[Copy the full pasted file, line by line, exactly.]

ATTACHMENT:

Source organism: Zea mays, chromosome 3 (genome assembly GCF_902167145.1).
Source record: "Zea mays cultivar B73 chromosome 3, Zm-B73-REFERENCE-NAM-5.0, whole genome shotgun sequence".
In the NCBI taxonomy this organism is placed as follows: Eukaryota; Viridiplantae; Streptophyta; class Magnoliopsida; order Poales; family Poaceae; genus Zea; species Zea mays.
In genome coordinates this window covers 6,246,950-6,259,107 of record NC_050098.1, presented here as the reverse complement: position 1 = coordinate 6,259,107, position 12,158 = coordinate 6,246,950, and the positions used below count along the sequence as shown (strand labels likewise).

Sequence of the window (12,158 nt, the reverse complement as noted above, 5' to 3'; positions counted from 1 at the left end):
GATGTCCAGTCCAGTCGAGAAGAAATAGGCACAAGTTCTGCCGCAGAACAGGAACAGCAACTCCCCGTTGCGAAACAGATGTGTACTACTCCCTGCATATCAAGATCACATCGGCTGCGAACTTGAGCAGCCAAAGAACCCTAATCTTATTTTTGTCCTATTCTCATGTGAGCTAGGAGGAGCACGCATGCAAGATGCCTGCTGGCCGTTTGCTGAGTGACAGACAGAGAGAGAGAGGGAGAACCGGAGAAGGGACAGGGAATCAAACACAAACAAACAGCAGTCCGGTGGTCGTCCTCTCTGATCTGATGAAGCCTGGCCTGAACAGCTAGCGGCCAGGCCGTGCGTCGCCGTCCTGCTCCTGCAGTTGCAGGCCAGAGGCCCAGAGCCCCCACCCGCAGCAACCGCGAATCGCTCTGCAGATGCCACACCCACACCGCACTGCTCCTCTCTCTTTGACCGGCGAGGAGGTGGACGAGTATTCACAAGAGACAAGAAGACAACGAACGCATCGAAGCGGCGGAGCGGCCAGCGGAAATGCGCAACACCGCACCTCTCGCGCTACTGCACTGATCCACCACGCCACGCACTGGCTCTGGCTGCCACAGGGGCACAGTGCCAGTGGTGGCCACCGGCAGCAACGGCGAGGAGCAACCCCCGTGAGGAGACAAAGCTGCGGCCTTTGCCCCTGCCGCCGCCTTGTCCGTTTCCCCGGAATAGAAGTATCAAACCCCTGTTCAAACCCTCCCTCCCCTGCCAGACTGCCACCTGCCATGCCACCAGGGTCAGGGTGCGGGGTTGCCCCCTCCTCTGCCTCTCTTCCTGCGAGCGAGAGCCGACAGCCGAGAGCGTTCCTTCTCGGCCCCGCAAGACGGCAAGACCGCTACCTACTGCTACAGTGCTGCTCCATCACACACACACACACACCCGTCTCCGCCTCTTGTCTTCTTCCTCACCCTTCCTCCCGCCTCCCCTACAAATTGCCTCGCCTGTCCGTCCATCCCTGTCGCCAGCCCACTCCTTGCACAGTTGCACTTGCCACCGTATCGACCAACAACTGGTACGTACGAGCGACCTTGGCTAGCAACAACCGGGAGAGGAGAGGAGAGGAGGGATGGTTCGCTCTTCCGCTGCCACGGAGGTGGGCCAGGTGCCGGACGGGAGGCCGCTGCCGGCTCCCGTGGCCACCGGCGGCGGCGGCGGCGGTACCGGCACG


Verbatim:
Source organism: Zea mays, chromosome 3 (genome assembly GCF_902167145.1).
Source record: "Zea mays cultivar B73 chromosome 3, Zm-B73-REFERENCE-NAM-5.0, whole genome shotgun sequence".
In the NCBI taxonomy this organism is placed as follows: Eukaryota; Viridiplantae; Streptophyta; class Magnoliopsida; order Poales; family Poaceae; genus Zea; species Zea mays.
In genome coordinates this window covers 6,246,950-6,259,107 of record NC_050098.1, presented here as the reverse complement: position 1 = coordinate 6,259,107, position 12,158 = coordinate 6,246,950, and the positions used below count along the sequence as shown (strand labels likewise).

Sequence of the window (12,158 nt, the reverse complement as noted above, 5' to 3'; positions counted from 1 at the left end):
GATGTCCAGTCCAGTCGAGAAGAAATAGGCACAAGTTCTGCCGCAGAACAGGAACAGCAACTCCCCGTTGCGAAACAGATGTGTACTACTCCCTGCATATCAAGATCACATCGGCTGCGAACTTGAGCAGCCAAAGAACCCTAATCTTATTTTTGTCCTATTCTCATGTGAGCTAGGAGGAGCACGCATGCAAGATGCCTGCTGGCCGTTTGCTGAGTGACAGACAGAGAGAGAGAGGGAGAACCGGAGAAGGGACAGGGAATCAAACACAAACAAACAGCAGTCCGGTGGTCGTCCTCTCTGATCTGATGAAGCCTGGCCTGAACAGCTAGCGGCCAGGCCGTGCGTCGCCGTCCTGCTCCTGCAGTTGCAGGCCAGAGGCCCAGAGCCCCCACCCGCAGCAACCGCGAATCGCTCTGCAGATGCCACACCCACACCGCACTGCTCCTCTCTCTTTGACCGGCGAGGAGGTGGACGAGTATTCACAAGAGACAAGAAGACAACGAACGCATCGAAGCGGCGGAGCGGCCAGCGGAAATGCGCAACACCGCACCTCTCGCGCTACTGCACTGATCCACCACGCCACGCACTGGCTCTGGCTGCCACAGGGGCACAGTGCCAGTGGTGGCCACCGGCAGCAACGGCGAGGAGCAACCCCCGTGAGGAGACAAAGCTGCGGCCTTTGCCCCTGCCGCCGCCTTGTCCGTTTCCCCGGAATAGAAGTATCAAACCCCTGTTCAAACCCTCCCTCCCCTGCCAGACTGCCACCTGCCATGCCACCAGGGTCAGGGTGCGGGGTTGCCCCCTCCTCTGCCTCTCTTCCTGCGAGCGAGAGCCGACAGCCGAGAGCGTTCCTTCTCGGCCCCGCAAGACGGCAAGACCGCTACCTACTGCTACAGTGCTGCTCCATCACACACACACACACACCCGTCTCCGCCTCTTGTCTTCTTCCTCACCCTTCCTCCCGCCTCCCCTACAAATTGCCTCGCCTGTCCGTCCATCCCTGTCGCCAGCCCACTCCTTGCACAGTTGCACTTGCCACCGTATCGACCAACAACTGGTACGTACGAGCGACCTTGGCTAGCAACAACCGGGAGAGGAGAGGAGAGGAGGGATGGTTCGCTCTTCCGCTGCCACGGAGGTGGGCCAGGTGCCGGACGGGAGGCCGCTGCCGGCTCCCGTGGCCACCGGCGGCGGCGGCGGCGGTACCGGCACG